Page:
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Highly available Spinnaker for scale

Today developers deploy applications continuously using a CD tool like Spinnaker. There can be many reasons such as cloud zone/region unavailability, due to which Spinnaker  service can go down. With multiple teams working across multiple regions, Spinnaker downtime could impact the overall productivity and scale. It is very essential for platform engineering and SRE teams in an organisation to provide seamless developer experience with high availability Spinnaker. 

Most zone-related failures can be handled by using the approaches suggested by the cloud provider. However, the region-wide failures will require additional steps to ensure high availability (HA). In this article we will explain the steps required to configure a multi-region Spinnaker and attain zero downtime even when an entire region goes down.

Implementing multi region Spinnaker for high availability

To implement HA Spinnaker, one can consider one of the two architecture mentioned below-

  1. Active-Active (AA): This involves running two instances of Spinnaker, both are active at the same time. The primary purpose of active-active architecture is to achieve load balancing, i.e. to distribute the requests coming from outside between the two instances. As there are two active instances, you can expect high throughput and response time of Spinnaker service. And also in case of a failover of one instance, the user will not observe the downtime of the service as the 2nd instance will still be continuing to serve. 
  2. Active-Passive(AP): In this architecture, there can be two instances of Spinnaker, but there will be one active Spinnaker serving the requests and the other will be on standby. The passive Spinnaker instance will serve as the backup which will be ready to take over as soon as the active server fails due to the region going down. There can be a bit of downtime, very small time however, when the failover happens. 

In this article we will provide the approach for implementing Active-Active Spinnaker architecture as it is a seamless transition of traffic and pipelines with no impact to users. Please note If you have implemented AA approach, it is easy to re-architect it to AP scenario using some manual/automated steps. However, there could be some downtime as the switch over happens.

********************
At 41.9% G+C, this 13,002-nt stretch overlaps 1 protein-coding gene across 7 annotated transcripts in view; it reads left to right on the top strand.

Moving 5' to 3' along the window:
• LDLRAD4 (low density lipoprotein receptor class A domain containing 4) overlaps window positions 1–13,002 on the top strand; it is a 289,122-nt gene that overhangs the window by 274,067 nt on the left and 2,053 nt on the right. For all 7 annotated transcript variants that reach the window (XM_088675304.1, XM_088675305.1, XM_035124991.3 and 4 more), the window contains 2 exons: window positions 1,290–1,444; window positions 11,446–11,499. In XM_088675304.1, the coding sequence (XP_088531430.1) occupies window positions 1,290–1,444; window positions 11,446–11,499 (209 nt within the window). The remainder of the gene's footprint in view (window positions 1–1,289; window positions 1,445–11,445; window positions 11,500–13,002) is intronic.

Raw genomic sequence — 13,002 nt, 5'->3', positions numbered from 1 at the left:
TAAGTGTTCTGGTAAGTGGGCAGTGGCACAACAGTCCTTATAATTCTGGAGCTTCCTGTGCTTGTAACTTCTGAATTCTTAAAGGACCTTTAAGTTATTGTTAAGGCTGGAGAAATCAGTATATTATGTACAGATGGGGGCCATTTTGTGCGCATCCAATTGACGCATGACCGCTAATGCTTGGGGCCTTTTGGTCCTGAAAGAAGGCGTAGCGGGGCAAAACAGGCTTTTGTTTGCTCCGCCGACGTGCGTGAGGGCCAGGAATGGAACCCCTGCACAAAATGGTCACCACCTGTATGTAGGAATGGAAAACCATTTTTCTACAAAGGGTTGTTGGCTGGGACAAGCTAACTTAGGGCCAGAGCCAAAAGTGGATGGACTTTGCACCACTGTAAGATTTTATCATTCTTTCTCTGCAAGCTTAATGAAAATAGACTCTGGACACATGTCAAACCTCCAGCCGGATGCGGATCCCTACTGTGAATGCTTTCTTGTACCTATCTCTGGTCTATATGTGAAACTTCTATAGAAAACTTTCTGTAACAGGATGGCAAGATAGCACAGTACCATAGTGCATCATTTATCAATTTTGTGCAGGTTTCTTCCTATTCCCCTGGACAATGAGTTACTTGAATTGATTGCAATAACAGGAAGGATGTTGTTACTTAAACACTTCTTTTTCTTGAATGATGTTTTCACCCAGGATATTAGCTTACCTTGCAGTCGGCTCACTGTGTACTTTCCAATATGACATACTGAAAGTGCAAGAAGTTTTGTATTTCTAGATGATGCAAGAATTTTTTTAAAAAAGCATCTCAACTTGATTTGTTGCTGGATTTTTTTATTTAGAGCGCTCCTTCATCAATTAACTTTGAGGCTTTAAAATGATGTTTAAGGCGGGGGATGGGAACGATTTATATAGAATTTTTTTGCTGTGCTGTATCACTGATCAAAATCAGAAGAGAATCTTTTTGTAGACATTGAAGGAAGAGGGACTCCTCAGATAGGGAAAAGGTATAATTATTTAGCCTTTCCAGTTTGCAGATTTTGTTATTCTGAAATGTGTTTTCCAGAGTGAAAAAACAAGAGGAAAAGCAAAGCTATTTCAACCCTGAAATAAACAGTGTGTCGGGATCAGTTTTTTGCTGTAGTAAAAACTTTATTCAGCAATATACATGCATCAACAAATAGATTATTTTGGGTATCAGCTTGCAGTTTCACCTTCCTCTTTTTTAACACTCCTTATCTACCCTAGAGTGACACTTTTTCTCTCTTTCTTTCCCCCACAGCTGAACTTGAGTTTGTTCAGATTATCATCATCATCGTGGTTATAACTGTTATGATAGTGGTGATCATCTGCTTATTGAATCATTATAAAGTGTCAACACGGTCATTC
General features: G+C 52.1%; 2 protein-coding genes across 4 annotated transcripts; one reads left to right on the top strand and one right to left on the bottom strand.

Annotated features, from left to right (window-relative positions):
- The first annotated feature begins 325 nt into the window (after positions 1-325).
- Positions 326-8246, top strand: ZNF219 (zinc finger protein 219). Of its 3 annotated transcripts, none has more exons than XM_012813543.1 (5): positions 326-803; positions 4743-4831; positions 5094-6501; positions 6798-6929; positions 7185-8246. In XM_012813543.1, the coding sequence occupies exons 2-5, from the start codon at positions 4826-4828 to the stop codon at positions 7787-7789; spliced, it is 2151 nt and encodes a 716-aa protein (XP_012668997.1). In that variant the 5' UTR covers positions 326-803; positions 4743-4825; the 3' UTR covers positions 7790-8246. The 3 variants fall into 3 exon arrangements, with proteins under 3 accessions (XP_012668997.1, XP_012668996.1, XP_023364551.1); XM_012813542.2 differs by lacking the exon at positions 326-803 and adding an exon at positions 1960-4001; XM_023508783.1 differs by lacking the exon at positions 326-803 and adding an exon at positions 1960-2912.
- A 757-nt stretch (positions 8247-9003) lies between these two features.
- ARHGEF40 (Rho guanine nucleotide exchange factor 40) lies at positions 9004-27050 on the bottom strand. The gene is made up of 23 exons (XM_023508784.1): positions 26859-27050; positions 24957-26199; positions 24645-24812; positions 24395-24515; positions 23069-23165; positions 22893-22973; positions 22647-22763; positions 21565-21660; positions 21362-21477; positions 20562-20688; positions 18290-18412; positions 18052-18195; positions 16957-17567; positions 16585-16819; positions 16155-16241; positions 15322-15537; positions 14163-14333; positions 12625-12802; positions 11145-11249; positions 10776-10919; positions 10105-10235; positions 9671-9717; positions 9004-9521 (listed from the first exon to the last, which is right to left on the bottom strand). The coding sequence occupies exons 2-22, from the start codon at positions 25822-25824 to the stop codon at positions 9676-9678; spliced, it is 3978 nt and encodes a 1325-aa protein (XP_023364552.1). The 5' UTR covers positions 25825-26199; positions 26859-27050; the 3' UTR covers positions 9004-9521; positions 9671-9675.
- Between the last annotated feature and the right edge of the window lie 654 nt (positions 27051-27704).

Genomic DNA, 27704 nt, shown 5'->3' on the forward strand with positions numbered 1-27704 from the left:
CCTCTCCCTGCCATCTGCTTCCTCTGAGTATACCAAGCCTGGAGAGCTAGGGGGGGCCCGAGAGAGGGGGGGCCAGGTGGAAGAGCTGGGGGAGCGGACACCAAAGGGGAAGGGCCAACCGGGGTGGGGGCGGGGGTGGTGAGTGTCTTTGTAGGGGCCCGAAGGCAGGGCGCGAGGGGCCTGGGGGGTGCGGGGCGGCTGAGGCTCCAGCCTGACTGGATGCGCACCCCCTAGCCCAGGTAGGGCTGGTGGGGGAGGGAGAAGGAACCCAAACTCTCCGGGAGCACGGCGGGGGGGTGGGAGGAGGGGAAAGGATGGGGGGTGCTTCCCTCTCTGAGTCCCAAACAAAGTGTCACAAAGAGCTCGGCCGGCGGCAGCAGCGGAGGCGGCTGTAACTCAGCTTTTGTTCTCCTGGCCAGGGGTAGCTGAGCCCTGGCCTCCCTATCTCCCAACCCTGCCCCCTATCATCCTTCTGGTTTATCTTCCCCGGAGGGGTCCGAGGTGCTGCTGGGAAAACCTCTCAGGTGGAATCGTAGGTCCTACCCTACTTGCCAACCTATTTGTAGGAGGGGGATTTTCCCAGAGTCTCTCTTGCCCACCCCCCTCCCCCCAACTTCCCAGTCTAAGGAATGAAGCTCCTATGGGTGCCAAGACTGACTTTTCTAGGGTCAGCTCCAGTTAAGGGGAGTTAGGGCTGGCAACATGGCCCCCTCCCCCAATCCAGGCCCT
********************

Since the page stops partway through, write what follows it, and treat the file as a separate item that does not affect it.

Active-Active Spinnaker Architecture

We will briefly dive into the active-active architecture (refer Fig A) for Spinnaker HA. For Spinnaker microservices- deck(for UI) and gate (for api services), you will find cloud providers offering global load balancers (GLB) to direct traffic to the closest region. By configuring the GLB to the urls of Spinnaker deck and gate ingress in the two regions, we can direct traffic. Also one can configure a single ingress to access the gate as it is simpler. An alternative method is to use nodeport services for deck and gate services and configure the GLB to use the node public IPs as the endpoints. 

Active-Active HA Spinnaker Architecture
Fig A: Active-Active HA Spinnaker Architecture

For database services (that has to be used between two Active Spinnaker instances), we have used Cockroach db (one can also use cloud provider mysql with cloud-provided replication across regions ), as it provides for multi-region synching of the replicas. 

We have tried 3 approaches to enable the synching of the replicas across different regions. 

  1. The first approach requires that the cluster DNS server be exposed as a load balancer and an entry of the other region be placed in the DNS server configuration of each region. This approach is susceptible to attacks in case the public IP of the DNS servers falls into wrong hands. 
  2. The second approach is to create a peer connection between the two clusters. This requires the pod and services internal ip ranges do not overlap with those in the other region, so this needs to be set up at cluster creation time. 
  3. The third approach is to use open source tool Skupper for multi cluster communication in Kubernetes. This requires setting up grpc connections between the clusters and requires running scupper related pods and services in both the clusters.

We recommended the peering approach for regions using the same cloud provider , and tested it using two and three regions in GKE. For regions using different cloud providers, it is better to use Skupper, which was tested with AKS, EKS and GKE clusters.

We also experimented with cross-region load balancing between Spinnaker services like orca and clouddriver using dummy service names pointing to nginx pods that direct traffic to local clusters and if no response then direct traffic to the remote cluster services. We found the strategy to be an overkill and not really necessary.

We also experimented with using Redis with Sentinel, to replicate Redis dbs and found this to be unnecessary as long as Redis is used for caches only. Local Redis caches were found to be the best way to go as they provided lower latency and do not need replication.

Next Steps

Configuring HA Spinnaker is the first step and may be a bit of hassle. Moreover it will also require to constantly monitor the service performance and health to initiate the failover (for Active-Passive). In case you want to get started with HA Spinnaker from Day-1, you can try OpsMx Enterprise for Spinnaker (OES).

References:

Gopal Jayanthi

Gopal Jayanthi has 15+ years of experience in the software field in development, configuration management, build/release, and DevOps areas. Worked at Cisco, AT&T (SBC), IBM in USA and Accenture, Bank of America, and Tech Mahindra in India. Expertise in Kubernetes, Docker, Jenkins, SDLC management, version control, change management, release management.

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